108. Posterior bone graft options and success in single-level circumferential lumbar fusions
Achieving spinal fusion requires bone graft and is most reliable using an anterior/posterior technique. Anterior fusion, due to the large bony surface area between the vertebral bodies, results in reliable fusion. Instrumentation which provides stability, also increases the fusion rate. The bone graft for the posterior fusion may come from a variety of sources. Historically, bone graft was obtained from the iliac portion of the patient's own pelvis, IBG, but this may result in additional postoperative pain.
Instrumented posterolateral lumbar fusion (PLF) surgery is commonly used to alleviate pain and other symptoms associated with degenerative conditions of the lumbosacral spine. Although autologous iliac crest bone graft (ICBG) remains the “gold standard” grafting material for these procedures, surgeons have sought alternatives to avoid the potential morbidity associated with ICBG harvest. OSTEOAMP is a novel allograft bone graft substitute (BGS) that has been processed to retain multiple endogenous growth factors.
Lumbar degenerative disc disease contributes to chronic back pain. Mechanisms of intradiscal degeneration have been linked to genetic, metabolic and mechanical imbalance. Symptomatic relief is influenced by meaningful repair of the annulus and by nucleus supplementation.
This study evaluated the efficacy of this combination in TLIF and LLIF surgeries treating adult spinal deformities and degenerative disorders. We retrospectively analysed a consecutive case series of 93 adult patients with lumbar degenerative disease or deformity requiring interbody cages who underwent TLIF or LLIF surgery with SiCaP-packed 3D-printed lamellar titanium cages, performed by a single lead surgeon. The primary endpoint was solid fusion 12 months after surgery, assessed using computed tomography. Secondary endpoints were patient-reported outcomes; EuroQOL five dimensions (EQ-5D), visual analogue scale (VAS) f...
AbstractThe impact of autologous iliac crest bone graft versus BMP-2 to improve fusion rates for posterolateral fusion (PLF) of the lumbar spine remains unanswered. Single-institution-centered data dominate the literature, providing results that may be contradictory or inconclusive. The aim of this paper is to analyze data pooled from multiple well-controlled studies that examined both ICBG and BMP-2 for use in PLF. This meta-analysis also provides details of success in different subsets of patients with variable risk factors for delayed and non-unions. Six high-quality randomized clinical trials were selected. Efficacy, m...
Rationale: Cauda equina syndrome (CES) refers to a group of symptoms that occur when the nerves in the cauda equina become compressed or damaged. The most common etiology of CES is lumbar intervertebral disc herniation, but CES following lumbar spinal surgery is rare, especially without motor dysfunction. Herein, we illustrate a case of CES that developed as a complication of spinal surgery and to deduce its possible underlying cause. Patient concerns: A 46-year-old man experienced lumbago, bilateral shank pain, and numbness with neurogenic claudication for 3 years due to degenerative lumbar disc herniation and spinal...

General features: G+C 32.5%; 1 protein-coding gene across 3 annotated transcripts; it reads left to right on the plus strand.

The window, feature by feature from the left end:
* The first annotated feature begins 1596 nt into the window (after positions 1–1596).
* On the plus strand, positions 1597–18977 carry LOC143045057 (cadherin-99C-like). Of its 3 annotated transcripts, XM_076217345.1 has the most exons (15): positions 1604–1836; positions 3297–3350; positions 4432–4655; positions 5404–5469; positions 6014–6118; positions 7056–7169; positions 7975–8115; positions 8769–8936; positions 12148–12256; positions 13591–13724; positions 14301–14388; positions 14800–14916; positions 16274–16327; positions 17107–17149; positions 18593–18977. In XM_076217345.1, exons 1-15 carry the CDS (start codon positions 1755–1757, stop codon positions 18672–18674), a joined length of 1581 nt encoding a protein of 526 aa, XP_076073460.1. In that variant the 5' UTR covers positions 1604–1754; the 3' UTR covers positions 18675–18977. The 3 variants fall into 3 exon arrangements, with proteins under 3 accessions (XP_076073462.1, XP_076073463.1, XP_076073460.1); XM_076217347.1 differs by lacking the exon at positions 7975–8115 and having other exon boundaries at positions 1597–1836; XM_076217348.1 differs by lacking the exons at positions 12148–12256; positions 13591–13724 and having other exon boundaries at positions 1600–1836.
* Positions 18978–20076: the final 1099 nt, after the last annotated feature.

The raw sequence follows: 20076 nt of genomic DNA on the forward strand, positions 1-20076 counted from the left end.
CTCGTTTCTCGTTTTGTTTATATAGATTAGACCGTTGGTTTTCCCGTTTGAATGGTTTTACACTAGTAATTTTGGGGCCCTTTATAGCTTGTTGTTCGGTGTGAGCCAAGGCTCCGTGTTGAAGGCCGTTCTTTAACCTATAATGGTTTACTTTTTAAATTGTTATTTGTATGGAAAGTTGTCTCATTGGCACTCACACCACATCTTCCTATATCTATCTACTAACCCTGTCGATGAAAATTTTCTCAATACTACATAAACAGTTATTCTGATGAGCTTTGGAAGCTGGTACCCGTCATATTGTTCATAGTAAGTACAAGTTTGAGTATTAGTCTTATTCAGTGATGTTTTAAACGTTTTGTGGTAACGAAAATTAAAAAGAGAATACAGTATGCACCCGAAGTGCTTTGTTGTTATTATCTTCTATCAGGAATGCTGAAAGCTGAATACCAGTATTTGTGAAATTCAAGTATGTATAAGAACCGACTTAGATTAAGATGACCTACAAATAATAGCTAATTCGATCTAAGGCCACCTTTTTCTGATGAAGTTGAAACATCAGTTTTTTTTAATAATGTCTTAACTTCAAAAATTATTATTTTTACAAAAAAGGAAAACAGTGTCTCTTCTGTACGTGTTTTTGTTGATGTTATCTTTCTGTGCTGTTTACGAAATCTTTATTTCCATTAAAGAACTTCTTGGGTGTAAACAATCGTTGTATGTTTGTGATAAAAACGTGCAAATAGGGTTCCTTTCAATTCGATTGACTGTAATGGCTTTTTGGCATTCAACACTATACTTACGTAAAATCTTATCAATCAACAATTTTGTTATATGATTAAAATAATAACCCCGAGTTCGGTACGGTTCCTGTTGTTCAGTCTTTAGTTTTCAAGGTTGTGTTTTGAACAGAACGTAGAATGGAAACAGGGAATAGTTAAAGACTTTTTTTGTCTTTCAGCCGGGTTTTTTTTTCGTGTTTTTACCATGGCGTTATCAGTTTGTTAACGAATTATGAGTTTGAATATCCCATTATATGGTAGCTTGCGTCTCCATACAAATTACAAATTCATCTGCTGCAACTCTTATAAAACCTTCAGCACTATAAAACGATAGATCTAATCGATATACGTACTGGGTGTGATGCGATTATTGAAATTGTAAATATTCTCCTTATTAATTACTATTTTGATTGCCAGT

CONCLUSIONS: Using local bone dust as cage filling material resulted in fusion rates similar to those for an iliac bone graft, while avoiding potential complications and pain caused by iliac bone harvesting. A higher rate of extragraft bone bridge formation was achieved by implanting local bone dust outside the cage. PMID: 31174186 [PubMed - as supplied by publisher]
ConclusionsTo our knowledge, this is the first report of spondylodiscitis caused byAspergillus terreus after an abdominal penetrating injury. The histological finding of chronic suppurative osteomyelitis and the radiological findings strongly suggested direct inoculation ofAspergillus terreus.
(1) To assess the incidence of postoperative opioid prescription refills in patients undergoing osteochondral autograft transplant (OAT) and osteochondral allograft transplant (OCA) procedures of the knee; (2) to evaluate the effect of filling preoperative opioid prescriptions on the incidence of postoperative filling; and (3) to assess the impact of age, sex, and diagnosis of low-back pain on postoperative opioid prescription filling.
Conclusion. Preoperative uNTx was greater in patients with successful ACDF fusion compared with patients with pseudarthrosis at 6 months and 1 year. A negative correlation was found between preoperative uNTx and motion on dynamic imaging. These results suggest that uNTx could serve to identify patients at risk for pseudarthrosis after ACDF. Level of Evidence: 3
Hey forum, weigh-in on this: 83 y/o F with new L5 compression fracture from 2 months back (30% superior endplate compression) with fracture lines that extend into the bilateral pedicles, L>R. I want to fix this thing, but she also has history of L4-S1 posterior fusion with bone graft (fusion done in 1975) going right over the pedicle shadow. Hard to make out any definable anatomy needed on left, but I do see my landmarks on right. Does anyone have experience trying to fix fractures in... Compression fx/vertebroplasty question